APPA is working with Norwich University Applied Research Institutes to use their DECIDE Platform for the exercise. In previous years, this platform has been used in other electric sector cybersecurity exercises. This year’s exercise will include roles for multiple business segments beyond just security professionals — so that utilities can gain experience exercising a full cyber-incident response plan.

APPA is a not-for-profit worth watching. They represent community-owned utilities that power 2,000 towns and cities nationwide; more than 49 million people are served by such utilities. With funding from the U.S. Department of Energy (DOE), APPA published an important document, “Public Power Cyber Incident Response Playbook.” It provides “step-by-step guidance for small to mid-sized public power utilities to help them prepare a cyber incident response plan, prioritize their actions and engage the right people during cyber incident response, and coordinate messaging.”

According to Bridgette Bourge, the APPA’s senior director of cybersecurity, “Public power utilities have a wide variety of exercises in which they participate in (or hold internally) and a lot depends on their size, makeup, and available resources. APPA provides tools, resources, and forums to assist public power utilities taking on these and other cyber security activities.”

In the U.S., Bourge and her colleagues “have not seen operational impact from these types of incidents in the electric sector — for numerous reasons, including segmentation.” That being said, Bourge thinks that “it’s vital to remain vigilant and constantly look to up our collective game — since the bad actors are doing the same.”

“If more sophisticated hacking is being utilized and successful then it will depend a lot upon what was hacked, what was impacted, and if there is an operational and/or external impact. To help with these efforts APPA provides public power utilities a cyber incident response playbook that includes step-by-step guidance and critical considerations in preparing for a cyber incident and developing a response plan that enables staff to take swift, effective action. Additionally, if a hacking event is not unique to a single entity or is too much for an entity to handle there are many national plans and partners in place including efforts around Cybersecurity Mutual Assistance (CMAs), which are similar to physical mutual assistance utilized in the electric sector, as well as the E-ISAC, ESCC, DOE and DHS.”

In another example, in November 2021 the North American Electric Reliability Corporation (NERC) conducted a war-game that simulated a grid attack, called GridEx. The scenario presented simulated conditions that severely strained the industry’s ability to communicate operational status to many external stakeholders, including state, provincial and local governments. The scenario’s involvement of a nation-state adversary added a layer of complexity regarding how and with whom to share highly sensitive information. A few important lessons were learned by participants during this war-game:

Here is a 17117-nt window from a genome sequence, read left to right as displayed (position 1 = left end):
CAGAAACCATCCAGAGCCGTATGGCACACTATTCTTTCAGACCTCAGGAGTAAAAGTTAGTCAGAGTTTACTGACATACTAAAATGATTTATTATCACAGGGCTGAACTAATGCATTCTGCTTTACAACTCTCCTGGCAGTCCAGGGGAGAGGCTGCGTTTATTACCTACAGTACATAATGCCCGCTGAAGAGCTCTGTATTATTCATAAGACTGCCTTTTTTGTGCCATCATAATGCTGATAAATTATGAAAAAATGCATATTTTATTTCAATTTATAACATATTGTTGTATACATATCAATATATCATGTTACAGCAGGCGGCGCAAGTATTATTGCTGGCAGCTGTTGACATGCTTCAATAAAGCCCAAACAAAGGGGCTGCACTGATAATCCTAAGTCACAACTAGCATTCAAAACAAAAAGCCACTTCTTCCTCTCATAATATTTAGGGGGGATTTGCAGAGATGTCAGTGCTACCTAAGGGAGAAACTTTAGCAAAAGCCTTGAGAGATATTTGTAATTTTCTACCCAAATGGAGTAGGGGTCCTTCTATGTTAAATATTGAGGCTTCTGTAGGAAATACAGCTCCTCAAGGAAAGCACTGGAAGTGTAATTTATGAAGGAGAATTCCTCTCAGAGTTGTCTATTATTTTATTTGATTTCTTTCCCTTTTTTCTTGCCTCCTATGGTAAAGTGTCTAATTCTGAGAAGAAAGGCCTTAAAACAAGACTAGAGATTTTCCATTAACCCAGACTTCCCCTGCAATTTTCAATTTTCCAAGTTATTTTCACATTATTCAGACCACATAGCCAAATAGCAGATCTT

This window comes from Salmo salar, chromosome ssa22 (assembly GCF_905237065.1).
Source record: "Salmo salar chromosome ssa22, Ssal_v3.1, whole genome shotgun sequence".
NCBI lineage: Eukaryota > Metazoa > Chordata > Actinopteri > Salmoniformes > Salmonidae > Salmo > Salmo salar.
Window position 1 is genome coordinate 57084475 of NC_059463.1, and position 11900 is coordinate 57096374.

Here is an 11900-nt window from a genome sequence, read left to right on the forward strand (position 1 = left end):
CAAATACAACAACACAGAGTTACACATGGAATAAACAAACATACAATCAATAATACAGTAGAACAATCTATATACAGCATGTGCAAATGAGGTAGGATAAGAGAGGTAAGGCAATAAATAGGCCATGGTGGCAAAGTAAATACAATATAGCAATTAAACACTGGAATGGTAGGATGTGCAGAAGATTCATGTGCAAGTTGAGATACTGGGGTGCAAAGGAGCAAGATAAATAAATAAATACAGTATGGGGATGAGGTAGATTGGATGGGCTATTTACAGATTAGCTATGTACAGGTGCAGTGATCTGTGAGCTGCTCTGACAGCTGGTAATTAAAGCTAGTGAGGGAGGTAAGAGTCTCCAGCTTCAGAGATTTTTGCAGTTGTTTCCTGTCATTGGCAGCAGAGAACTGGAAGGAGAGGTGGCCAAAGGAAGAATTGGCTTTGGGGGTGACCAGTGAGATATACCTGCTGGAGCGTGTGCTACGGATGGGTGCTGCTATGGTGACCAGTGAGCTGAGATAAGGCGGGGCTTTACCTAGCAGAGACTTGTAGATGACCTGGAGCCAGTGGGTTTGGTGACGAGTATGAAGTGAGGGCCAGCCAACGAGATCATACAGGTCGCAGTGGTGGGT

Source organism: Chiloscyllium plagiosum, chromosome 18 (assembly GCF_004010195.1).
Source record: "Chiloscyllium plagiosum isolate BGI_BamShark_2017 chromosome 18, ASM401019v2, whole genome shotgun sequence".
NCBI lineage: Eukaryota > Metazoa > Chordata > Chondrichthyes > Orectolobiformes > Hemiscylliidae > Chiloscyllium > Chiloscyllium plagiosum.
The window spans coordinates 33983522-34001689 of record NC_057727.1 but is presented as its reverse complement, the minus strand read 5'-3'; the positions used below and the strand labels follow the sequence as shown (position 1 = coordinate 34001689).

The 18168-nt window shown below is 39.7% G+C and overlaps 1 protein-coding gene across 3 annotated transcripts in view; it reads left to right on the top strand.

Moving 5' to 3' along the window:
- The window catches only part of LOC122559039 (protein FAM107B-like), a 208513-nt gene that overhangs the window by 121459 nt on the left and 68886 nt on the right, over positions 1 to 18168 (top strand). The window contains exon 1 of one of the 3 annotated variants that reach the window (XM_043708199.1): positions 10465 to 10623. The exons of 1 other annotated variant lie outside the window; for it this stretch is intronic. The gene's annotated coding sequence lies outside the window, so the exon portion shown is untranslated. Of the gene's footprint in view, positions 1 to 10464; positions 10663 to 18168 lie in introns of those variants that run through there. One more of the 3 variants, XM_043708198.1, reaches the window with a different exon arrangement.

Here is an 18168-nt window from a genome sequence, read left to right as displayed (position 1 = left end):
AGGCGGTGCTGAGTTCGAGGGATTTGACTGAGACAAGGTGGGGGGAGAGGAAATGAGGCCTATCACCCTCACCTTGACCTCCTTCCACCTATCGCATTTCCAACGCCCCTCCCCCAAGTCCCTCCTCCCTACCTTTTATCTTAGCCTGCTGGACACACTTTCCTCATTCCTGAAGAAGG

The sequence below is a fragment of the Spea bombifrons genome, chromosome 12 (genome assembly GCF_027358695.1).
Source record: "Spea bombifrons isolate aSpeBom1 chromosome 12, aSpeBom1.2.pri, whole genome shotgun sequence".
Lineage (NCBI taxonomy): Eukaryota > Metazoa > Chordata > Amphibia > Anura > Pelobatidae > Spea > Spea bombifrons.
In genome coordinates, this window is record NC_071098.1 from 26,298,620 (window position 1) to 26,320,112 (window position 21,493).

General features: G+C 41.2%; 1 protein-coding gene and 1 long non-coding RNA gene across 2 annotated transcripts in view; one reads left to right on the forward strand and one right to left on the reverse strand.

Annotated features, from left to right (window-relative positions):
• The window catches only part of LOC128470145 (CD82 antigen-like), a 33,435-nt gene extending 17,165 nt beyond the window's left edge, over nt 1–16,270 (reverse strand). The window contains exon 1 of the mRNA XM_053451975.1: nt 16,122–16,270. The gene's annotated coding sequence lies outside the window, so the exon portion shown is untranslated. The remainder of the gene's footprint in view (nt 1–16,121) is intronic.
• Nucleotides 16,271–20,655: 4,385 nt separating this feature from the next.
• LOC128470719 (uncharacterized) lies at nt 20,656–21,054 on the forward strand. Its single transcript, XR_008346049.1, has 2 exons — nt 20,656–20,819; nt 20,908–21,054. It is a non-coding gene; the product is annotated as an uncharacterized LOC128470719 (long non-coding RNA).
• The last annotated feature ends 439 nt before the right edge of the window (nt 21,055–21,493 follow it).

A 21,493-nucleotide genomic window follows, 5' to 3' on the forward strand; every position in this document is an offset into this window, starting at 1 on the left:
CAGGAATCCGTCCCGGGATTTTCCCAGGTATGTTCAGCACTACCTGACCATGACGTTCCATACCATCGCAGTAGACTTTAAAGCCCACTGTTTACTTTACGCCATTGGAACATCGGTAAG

1. It’s critical to clarify the differing crisis communications roles of different entities.

2. Effective communications procedures and systems make it much easier to share security information.

3. The DOE’s “grid security emergency” authorities are fundamental to the whole process.

4. Enhancing routine and emergency operations coordination — between the electricity industry and natural gas providers — makes it possible to get a more effective response to the attack.

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Grid-owners and grid-operators, many of which are small to medium sized companies, have to overcome a number of challenges to counter this cyber-threat. A key review of cybersecurity risks by the U.S. Government Accountability Office was published in 2019. It focused on those risks facing the electric grid; among the study’s most important conclusions, it identified difficulties that include five big ones.

  • Hiring a sufficient workforce
  • Limited sharing of classified threat information between the public and private sectors
  • Resource constraints
  • Reliance on other critical infrastructure that could be vulnerable to cyberattack
  • Uncertainty about how to implement cybersecurity standards and guidance

To that end, it seems that utility and government partnerships can help with most of those issues, if not all of them. As result, we are seeing the tangible value of these efforts. Just ask yourself — are your lights on as you’re reading this?